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We look at our bank holiday plans in London as we count down to our huge Easter railway works.
They range from essential improvements to signalling to keep your journeys safe and reliable to work that will help us get ready for a brand-new station for the capital.
Our Easter works around Britain will take place from Friday 2 to Monday 5 April 2021 and will involve 600 upgrades and routine maintenance projects around Britain.
We're reminding you to continue to follow Government advice around the use of public transport and minimise travel over the Easter bank holiday.
If you do need to travel by rail over this period, please plan ahead and check whether the works will affect your journey.
You can find out how our improvement projects will affect your Easter journeys with your train operator, via National Rail Enquiries or by following #EasterRailWorks on Twitter.
We're realigning the track at London Liverpool Street station this Easter
What's happening in Greater London over Easter?
New signals for South West London
We're switching on new signals – essentially the traffic lights of the railway – for Kingston, Richmond and Twickenham to improve train services in South West London.
This modern, more reliable equipment will replace existing equipment that's almost 50 years old and make your journeys more reliable.
Mark Killick, director of our Wessex route, said: “The signalling technology in this area has been in place for nearly 50 years and is starting to show its age. It’s vital that we introduce modern technology if we are to improve reliability, cut down on delays and provide our passengers with better journeys.
Watch this animation to find out more about signals and how they keep the railway safe.
Getting ready for a brand-new station
This Easter we're remodelling track between West Hampstead and Mill Hill Broadway to make space for the brand-new Brent Cross West railway station.
The new station will give you direct services into central London and connections to towns and cities along the route. We expect the station to open next year.
The new £40m state-of-the-art Brent Cross West station, which will sit between Hendon and Cricklewood, is an important part of Barnet Council’s ambitious Brent Cross Cricklewood regeneration programme.
It will transform the area with a new town centre and new homes, as well as a commercial, retail and leisure space.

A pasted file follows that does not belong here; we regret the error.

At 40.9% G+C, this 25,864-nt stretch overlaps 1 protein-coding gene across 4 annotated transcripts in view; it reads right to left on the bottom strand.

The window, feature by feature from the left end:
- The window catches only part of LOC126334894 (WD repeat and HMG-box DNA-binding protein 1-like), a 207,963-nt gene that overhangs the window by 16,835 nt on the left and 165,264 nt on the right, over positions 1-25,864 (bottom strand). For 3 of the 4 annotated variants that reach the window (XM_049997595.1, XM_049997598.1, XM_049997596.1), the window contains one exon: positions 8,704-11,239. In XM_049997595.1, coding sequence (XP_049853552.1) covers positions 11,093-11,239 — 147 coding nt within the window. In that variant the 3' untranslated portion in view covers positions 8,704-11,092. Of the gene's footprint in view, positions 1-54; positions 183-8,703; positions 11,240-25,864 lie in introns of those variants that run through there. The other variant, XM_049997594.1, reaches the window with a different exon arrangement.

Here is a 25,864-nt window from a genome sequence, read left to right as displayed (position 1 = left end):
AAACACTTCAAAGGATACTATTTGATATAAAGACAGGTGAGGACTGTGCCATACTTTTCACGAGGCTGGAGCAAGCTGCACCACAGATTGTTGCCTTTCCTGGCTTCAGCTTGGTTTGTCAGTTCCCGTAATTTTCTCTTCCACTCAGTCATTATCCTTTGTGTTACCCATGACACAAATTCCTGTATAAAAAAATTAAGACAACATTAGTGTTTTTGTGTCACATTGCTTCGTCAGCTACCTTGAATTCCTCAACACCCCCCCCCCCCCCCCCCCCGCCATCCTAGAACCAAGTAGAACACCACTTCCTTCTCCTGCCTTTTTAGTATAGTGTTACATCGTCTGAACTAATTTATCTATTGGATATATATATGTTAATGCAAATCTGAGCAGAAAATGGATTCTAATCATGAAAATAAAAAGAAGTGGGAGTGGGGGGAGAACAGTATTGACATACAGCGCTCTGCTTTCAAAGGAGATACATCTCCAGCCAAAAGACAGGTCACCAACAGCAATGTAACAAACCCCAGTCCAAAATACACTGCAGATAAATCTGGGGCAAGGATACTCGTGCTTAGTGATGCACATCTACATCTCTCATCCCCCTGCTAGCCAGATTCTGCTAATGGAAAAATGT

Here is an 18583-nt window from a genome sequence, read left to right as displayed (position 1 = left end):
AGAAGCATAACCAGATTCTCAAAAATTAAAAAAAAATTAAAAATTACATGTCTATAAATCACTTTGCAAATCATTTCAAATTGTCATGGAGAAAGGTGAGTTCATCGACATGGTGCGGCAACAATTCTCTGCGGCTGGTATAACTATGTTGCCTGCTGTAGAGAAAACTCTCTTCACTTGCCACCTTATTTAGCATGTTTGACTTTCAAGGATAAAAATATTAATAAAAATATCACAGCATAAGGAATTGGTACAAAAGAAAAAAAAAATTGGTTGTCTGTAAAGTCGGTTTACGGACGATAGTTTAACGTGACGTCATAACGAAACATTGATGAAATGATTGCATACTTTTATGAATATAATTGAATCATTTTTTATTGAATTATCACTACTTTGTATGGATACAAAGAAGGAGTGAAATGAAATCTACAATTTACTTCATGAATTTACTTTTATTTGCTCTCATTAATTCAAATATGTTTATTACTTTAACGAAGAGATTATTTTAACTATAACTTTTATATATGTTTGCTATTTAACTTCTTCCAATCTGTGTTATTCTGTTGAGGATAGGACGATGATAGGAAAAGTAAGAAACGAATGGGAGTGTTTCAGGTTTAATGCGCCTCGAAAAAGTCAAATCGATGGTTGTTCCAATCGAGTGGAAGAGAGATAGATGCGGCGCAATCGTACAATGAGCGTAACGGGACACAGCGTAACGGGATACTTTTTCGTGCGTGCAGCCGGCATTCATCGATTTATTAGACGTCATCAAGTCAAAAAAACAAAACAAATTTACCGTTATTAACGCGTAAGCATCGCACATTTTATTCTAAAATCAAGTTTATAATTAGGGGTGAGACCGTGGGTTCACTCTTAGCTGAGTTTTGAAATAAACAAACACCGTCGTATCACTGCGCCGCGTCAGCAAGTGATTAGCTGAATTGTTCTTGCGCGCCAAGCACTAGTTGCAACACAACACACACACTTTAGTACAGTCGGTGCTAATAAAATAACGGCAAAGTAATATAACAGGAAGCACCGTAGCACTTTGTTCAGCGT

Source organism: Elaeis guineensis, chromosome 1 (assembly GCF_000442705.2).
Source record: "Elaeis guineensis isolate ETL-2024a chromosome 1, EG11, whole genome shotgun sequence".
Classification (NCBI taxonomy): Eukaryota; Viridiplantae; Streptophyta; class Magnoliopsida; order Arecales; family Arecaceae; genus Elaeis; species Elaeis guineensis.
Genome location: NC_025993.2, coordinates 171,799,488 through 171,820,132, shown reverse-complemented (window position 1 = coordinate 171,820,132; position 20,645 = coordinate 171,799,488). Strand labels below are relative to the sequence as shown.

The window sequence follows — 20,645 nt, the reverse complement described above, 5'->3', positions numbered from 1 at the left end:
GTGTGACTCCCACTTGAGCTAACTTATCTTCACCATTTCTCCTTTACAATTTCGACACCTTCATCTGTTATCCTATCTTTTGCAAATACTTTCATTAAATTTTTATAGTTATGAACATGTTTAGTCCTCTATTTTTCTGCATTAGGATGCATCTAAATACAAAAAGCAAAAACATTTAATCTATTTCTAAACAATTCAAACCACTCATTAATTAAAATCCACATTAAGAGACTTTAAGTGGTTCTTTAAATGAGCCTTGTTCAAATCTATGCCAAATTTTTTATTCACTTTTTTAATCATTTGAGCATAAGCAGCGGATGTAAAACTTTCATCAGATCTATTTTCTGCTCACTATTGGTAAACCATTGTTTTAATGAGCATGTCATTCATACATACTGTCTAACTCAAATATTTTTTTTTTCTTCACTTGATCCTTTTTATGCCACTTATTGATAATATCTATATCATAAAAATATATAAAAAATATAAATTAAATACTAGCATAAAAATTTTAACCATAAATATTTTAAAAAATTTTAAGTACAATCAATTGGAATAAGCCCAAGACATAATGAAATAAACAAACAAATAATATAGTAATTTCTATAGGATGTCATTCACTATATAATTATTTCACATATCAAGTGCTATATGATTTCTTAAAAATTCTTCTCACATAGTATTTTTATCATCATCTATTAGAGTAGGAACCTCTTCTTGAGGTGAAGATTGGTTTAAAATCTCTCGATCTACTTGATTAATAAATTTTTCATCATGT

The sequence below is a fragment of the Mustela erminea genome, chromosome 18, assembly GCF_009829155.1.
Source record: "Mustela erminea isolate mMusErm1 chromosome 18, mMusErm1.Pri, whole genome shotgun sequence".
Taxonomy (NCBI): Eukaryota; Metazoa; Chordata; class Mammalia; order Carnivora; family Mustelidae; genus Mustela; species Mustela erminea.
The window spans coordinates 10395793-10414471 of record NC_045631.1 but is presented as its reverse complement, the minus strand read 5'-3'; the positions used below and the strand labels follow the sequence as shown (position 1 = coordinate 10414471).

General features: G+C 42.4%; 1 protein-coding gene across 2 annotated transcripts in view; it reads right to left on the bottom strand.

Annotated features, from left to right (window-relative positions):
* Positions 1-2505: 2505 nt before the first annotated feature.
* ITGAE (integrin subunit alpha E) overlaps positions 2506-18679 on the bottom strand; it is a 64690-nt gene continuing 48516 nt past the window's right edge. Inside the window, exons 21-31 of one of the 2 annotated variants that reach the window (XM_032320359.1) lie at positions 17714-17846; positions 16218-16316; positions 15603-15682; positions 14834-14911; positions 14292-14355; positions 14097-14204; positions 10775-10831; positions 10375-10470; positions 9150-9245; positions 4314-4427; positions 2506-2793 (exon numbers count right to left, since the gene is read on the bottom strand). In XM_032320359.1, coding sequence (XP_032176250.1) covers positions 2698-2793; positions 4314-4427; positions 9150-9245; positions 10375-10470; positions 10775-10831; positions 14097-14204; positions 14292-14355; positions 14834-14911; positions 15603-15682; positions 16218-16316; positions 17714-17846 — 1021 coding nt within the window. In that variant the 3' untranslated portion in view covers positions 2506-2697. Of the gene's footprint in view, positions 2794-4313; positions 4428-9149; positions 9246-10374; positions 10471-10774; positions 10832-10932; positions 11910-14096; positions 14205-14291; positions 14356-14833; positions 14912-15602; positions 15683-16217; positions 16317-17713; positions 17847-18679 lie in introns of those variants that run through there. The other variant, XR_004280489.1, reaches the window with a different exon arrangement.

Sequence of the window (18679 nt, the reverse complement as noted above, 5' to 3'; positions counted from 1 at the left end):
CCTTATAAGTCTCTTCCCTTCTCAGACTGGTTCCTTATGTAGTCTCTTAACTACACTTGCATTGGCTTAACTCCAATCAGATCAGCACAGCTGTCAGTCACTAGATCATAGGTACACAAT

What the new Brent Cross West railway station will look like
Over the bank holiday we'll also replace the track between West Hampstead and Mill Hill Broadway to give you smoother, more reliable journeys.
Improving the layout of the track, as well as moving some of the overhead line equipment, which powers electric trains, and making changes to the signalling, will allow the construction of one of the new platforms.
We'll make more preparations for the introduction of Elizabeth Line services – the new Crossrail route, which will run from East to West London.
This will involve Transport for London’s platform reconfiguration and track realignment works at London Liverpool Street station.
Meanwhile, upgrades to the overhead line equipment at Stratford in East London will improve reliability.
We're replacing a bridge just outside Dartford station in Kent to give you more reliable services.
On the Hastings line between Hastings and Tonbridge, our engineers will continue embankment stabilisation work to protect the area from future landslips.
The work will follow a two-week closure of the line in January and February, when landslips blocked the route near High Brooms in Royal Tunbridge Wells.
Looking after the ground near the railway near High Brooms, Royal Tunbridge Wells
That closure also included remedial work at Wadhurst, where remote condition monitoring sensors were detecting movement in a vulnerable cutting.
Watch this video to find out more about landslips around the railway and how we respond to them to keep you safe.
World Engineering Day 2021: six awesome projects on the railway
The post Easter rail works – spotlight on Greater London appeared first on Network Rail.
This article first appeared on www.networkrail.co.uk
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